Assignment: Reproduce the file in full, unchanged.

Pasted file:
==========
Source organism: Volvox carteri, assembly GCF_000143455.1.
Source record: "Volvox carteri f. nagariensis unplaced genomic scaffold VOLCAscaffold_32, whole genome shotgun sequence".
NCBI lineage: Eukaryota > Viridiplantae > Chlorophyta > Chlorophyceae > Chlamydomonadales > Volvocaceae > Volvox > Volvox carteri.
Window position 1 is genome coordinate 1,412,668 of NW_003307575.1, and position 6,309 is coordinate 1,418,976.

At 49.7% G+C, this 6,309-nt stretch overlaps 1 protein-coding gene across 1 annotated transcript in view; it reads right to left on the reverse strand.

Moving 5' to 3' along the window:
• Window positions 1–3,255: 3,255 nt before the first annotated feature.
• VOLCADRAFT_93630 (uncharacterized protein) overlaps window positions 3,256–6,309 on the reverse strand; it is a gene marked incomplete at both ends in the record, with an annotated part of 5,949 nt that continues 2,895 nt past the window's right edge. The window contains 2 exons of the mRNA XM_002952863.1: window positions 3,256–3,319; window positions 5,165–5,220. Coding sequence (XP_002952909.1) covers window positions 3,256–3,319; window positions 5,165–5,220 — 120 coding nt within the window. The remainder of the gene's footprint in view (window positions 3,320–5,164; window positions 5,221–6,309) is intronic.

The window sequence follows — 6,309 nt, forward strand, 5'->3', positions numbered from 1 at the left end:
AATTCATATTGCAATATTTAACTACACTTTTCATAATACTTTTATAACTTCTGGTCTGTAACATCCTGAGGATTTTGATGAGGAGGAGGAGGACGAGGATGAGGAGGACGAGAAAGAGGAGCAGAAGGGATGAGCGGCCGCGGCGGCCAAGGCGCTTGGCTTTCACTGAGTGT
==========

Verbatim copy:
Source organism: Volvox carteri, assembly GCF_000143455.1.
Source record: "Volvox carteri f. nagariensis unplaced genomic scaffold VOLCAscaffold_32, whole genome shotgun sequence".
NCBI lineage: Eukaryota > Viridiplantae > Chlorophyta > Chlorophyceae > Chlamydomonadales > Volvocaceae > Volvox > Volvox carteri.
Window position 1 is genome coordinate 1,412,668 of NW_003307575.1, and position 6,309 is coordinate 1,418,976.

At 49.7% G+C, this 6,309-nt stretch overlaps 1 protein-coding gene across 1 annotated transcript in view; it reads right to left on the reverse strand.

Moving 5' to 3' along the window:
• Window positions 1–3,255: 3,255 nt before the first annotated feature.
• VOLCADRAFT_93630 (uncharacterized protein) overlaps window positions 3,256–6,309 on the reverse strand; it is a gene marked incomplete at both ends in the record, with an annotated part of 5,949 nt that continues 2,895 nt past the window's right edge. The window contains 2 exons of the mRNA XM_002952863.1: window positions 3,256–3,319; window positions 5,165–5,220. Coding sequence (XP_002952909.1) covers window positions 3,256–3,319; window positions 5,165–5,220 — 120 coding nt within the window. The remainder of the gene's footprint in view (window positions 3,320–5,164; window positions 5,221–6,309) is intronic.

The window sequence follows — 6,309 nt, forward strand, 5'->3', positions numbered from 1 at the left end:
AATTCATATTGCAATATTTAACTACACTTTTCATAATACTTTTATAACTTCTGGTCTGTAACATCCTGAGGATTTTGATGAGGAGGAGGAGGACGAGGATGAGGAGGACGAGAAAGAGGAGCAGAAGGGATGAGCGGCCGCGGCGGCCAAGGCGCTTGGCTTTCACTGAGTGT